International evidence indicates that cost-sharing is neither necessary nor particularly effective for cost control. Canada, which outlawed copayments and deductibles in 1981, has seen both faster health improvement and slower cost growth. Notably, Canada experienced no surge in care when it abolished copayments. Similarly, in the U.S. there was no overall increase in doctor visits or hospitalizations when Medicare and Medicaid were first implemented in 1966; care shifted from more affluent and healthier persons to those who were sicker and poorer. Scotland, which has eschewed patient payments—even going so far as to abolish parking fees—has costs about half those in the U.S. Strikingly, the U.S. has the world’s highest health care expenditures despite its extensive patient cost sharing.

The inclusion of copayments would also undermine the breadth of support for single-payer reform. Many Americans would see no improvement in their current coverage. In 2014, about 28% of Americans incurred no out-of-pocket costs, and 84.3% had out-of-pocket costs of less than $1,000. For them, the proposed coverage would not reduce out-of-pocket costs, at least in the short run. About 5% of those with employer coverage—about 8 million people—currently have plans with zero deductibles and zero copayments. They would have worse coverage under the proposed reform.

Finally, retaining copayments would substantially diminish the administrative savings achievable through a single-payer reform. In order to implement copayments, the single payer insurer would need to track individuals’ changing incomes, family status (to calculate their income relative to the poverty level) and their copayments to date (to ascertain whether they’ve exceeded the out-of-pocket cap), and make that information available in real time to every hospital, clinic, lab, doctor’s office, etc., in the U.S. Providers would need to collect the copays, and bill patients unable to pay at the time of a visit.


In sum, Physicians for a National Health Program cannot endorse or wholeheartedly advocate for a reform that includes copayments for medically-necessary services. While we would welcome the proposed reform as a useful step forward in advancing health justice, the persistence of copayments would unacceptably compromise the legislation’s ability to improve health and foster equality in care. We urge you to reconsider the inclusion of copayments.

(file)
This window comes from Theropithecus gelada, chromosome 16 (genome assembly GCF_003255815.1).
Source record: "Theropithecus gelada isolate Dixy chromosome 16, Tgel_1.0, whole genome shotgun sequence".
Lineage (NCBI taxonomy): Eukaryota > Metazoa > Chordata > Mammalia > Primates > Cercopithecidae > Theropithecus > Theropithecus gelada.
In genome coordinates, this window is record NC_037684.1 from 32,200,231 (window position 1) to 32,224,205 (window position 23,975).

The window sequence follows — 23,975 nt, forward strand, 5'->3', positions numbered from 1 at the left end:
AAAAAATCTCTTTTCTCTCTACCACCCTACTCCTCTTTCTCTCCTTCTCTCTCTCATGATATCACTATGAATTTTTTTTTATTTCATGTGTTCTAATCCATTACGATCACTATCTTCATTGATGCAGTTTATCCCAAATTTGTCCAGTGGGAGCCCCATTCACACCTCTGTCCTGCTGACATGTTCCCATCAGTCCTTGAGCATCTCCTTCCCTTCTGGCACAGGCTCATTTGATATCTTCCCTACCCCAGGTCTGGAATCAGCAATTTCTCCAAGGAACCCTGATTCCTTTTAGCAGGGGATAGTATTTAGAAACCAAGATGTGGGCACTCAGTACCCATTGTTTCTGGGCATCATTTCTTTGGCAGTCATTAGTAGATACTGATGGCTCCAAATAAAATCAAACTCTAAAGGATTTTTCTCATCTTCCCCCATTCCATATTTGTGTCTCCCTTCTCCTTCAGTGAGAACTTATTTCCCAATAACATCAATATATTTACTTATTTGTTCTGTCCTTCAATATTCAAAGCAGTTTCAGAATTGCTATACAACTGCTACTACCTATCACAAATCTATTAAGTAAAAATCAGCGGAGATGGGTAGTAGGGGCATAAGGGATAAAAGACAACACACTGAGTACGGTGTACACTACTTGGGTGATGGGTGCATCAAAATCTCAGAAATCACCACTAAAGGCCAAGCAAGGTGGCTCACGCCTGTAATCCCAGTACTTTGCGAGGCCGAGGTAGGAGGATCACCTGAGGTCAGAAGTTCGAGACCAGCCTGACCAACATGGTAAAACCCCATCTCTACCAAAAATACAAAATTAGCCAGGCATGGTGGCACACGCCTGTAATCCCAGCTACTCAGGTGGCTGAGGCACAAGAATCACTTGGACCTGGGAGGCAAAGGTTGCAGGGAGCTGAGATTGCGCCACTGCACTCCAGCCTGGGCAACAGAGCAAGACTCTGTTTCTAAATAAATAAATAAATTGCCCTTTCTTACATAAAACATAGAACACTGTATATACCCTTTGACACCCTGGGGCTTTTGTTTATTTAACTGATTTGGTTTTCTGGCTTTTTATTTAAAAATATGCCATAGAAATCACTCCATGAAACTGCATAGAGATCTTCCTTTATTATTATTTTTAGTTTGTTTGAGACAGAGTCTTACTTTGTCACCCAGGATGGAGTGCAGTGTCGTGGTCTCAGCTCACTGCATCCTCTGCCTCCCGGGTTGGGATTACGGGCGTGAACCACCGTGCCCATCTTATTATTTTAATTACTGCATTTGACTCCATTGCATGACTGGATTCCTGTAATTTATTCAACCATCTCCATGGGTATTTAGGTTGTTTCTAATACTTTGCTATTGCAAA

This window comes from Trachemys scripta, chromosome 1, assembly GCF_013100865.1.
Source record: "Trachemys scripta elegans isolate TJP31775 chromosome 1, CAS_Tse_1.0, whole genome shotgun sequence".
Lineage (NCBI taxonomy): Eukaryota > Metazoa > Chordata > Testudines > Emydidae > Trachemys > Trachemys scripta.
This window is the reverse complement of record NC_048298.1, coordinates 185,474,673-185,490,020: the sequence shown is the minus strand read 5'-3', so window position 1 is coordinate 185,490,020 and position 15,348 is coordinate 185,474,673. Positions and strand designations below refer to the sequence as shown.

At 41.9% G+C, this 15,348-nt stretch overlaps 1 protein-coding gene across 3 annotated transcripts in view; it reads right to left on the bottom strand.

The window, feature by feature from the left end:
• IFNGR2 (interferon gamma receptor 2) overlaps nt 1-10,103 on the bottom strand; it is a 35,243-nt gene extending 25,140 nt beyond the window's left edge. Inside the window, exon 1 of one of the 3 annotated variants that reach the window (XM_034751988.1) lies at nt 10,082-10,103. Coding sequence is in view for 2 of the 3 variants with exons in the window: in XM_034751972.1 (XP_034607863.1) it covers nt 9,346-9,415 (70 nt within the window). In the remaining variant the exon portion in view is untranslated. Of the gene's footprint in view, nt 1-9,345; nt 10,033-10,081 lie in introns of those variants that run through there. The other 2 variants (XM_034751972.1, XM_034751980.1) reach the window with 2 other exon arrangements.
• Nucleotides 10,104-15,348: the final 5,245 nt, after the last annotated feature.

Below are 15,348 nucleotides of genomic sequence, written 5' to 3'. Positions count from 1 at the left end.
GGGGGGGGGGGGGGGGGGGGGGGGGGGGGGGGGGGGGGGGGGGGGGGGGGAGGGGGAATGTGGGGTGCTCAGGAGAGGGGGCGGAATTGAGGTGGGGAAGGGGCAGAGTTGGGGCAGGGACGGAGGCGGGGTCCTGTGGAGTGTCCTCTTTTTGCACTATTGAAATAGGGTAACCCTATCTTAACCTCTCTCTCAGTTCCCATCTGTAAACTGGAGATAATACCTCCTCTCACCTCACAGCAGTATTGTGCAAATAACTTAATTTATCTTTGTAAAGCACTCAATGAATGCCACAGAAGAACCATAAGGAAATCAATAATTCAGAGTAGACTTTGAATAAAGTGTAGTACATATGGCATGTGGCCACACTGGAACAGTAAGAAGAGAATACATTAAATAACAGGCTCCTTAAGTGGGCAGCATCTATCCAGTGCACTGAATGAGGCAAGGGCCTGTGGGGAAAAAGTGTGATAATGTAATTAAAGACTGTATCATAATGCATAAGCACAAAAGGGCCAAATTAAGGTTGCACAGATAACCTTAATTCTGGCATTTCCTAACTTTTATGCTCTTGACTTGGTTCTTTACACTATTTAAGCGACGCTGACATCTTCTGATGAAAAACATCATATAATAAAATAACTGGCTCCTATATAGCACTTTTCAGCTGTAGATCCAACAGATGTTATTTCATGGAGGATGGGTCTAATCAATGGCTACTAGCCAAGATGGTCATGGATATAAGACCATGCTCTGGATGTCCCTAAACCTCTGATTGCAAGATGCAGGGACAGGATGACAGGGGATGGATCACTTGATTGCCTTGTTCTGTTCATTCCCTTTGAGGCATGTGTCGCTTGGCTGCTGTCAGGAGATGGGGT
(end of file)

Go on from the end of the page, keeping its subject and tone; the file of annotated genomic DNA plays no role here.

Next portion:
David U. Himmelstein, M.D., Co-founder PNHP
Carol Paris, M.D., President, PNHP
Steffie Woolhandler, M.D., Co-founder, PNHP

References available at link:

It is irrefutable that deductibles, copayments, and coinsurance cause patients to forgo beneficial health care services, and that often results in physical suffering and sometimes death. For those who cannot avoid health care, financial hardship is frequently a consequence.

A health care financing system should be designed to assist patients in getting the health care they should have by removing financial barriers to care. Since cost sharing has the opposite effect, it should be abandoned as a policy designed to reduce health care spending. There are other much more patient-friendly policies in a well-designed single payer system that are more effective in containing health care spending.

It is a specious argument that people who do not need health care will seek health care anyway simply because it is free. Some say that it would reduce low-value care, but what is low-value care? When a patient is legitimately concerned about his or her health but then doesn’t require any therapeutic intervention other than reassurance, is that low-value care? No. We want patients to come in to reassure them and ourselves that there isn’t anything more serious that requires medical intervention.

The letter by Himmelstein, Paris and Woolhandler provides an excellent explanation as to why cost sharing should be rejected – why individuals should be approached as patients rather than as consumers.

Their letter also demonstrates that it is imperative that we all continue to speak up with the truth about health care reform. Important people are listening.

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MedPAC will recommend repeal of MIPS

Posted by on Friday, Oct 6, 2017

This entry is from Dr. McCanne's Quote of the Day, a daily health policy update on the single-payer health care reform movement. The QotD is archived on PNHP's website.